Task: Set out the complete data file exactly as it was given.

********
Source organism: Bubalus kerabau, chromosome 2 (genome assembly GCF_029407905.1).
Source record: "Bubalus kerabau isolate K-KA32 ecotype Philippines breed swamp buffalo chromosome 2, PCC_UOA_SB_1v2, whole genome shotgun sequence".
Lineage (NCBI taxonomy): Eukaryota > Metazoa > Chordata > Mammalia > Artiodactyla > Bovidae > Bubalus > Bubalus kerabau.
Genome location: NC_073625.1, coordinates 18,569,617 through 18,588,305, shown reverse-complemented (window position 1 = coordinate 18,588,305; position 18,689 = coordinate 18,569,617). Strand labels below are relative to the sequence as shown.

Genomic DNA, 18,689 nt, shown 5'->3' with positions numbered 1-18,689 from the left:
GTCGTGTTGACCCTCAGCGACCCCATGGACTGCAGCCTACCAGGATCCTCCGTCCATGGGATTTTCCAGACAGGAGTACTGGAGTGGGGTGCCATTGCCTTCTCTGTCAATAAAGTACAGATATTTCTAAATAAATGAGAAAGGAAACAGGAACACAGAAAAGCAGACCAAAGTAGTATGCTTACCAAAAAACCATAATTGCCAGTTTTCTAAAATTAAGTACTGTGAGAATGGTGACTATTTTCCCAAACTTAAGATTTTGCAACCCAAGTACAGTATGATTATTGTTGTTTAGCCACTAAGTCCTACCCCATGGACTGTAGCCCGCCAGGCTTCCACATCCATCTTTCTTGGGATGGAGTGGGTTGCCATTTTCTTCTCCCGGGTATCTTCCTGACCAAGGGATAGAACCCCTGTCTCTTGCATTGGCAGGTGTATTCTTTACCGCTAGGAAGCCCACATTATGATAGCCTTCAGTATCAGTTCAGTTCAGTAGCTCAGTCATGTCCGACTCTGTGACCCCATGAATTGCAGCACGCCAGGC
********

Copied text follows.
Source organism: Bubalus kerabau, chromosome 2 (genome assembly GCF_029407905.1).
Source record: "Bubalus kerabau isolate K-KA32 ecotype Philippines breed swamp buffalo chromosome 2, PCC_UOA_SB_1v2, whole genome shotgun sequence".
Lineage (NCBI taxonomy): Eukaryota > Metazoa > Chordata > Mammalia > Artiodactyla > Bovidae > Bubalus > Bubalus kerabau.
Genome location: NC_073625.1, coordinates 18,569,617 through 18,588,305, shown reverse-complemented (window position 1 = coordinate 18,588,305; position 18,689 = coordinate 18,569,617). Strand labels below are relative to the sequence as shown.

Genomic DNA, 18,689 nt, shown 5'->3' with positions numbered 1-18,689 from the left:
GTCGTGTTGACCCTCAGCGACCCCATGGACTGCAGCCTACCAGGATCCTCCGTCCATGGGATTTTCCAGACAGGAGTACTGGAGTGGGGTGCCATTGCCTTCTCTGTCAATAAAGTACAGATATTTCTAAATAAATGAGAAAGGAAACAGGAACACAGAAAAGCAGACCAAAGTAGTATGCTTACCAAAAAACCATAATTGCCAGTTTTCTAAAATTAAGTACTGTGAGAATGGTGACTATTTTCCCAAACTTAAGATTTTGCAACCCAAGTACAGTATGATTATTGTTGTTTAGCCACTAAGTCCTACCCCATGGACTGTAGCCCGCCAGGCTTCCACATCCATCTTTCTTGGGATGGAGTGGGTTGCCATTTTCTTCTCCCGGGTATCTTCCTGACCAAGGGATAGAACCCCTGTCTCTTGCATTGGCAGGTGTATTCTTTACCGCTAGGAAGCCCACATTATGATAGCCTTCAGTATCAGTTCAGTTCAGTAGCTCAGTCATGTCCGACTCTGTGACCCCATGAATTGCAGCACGCCAGGC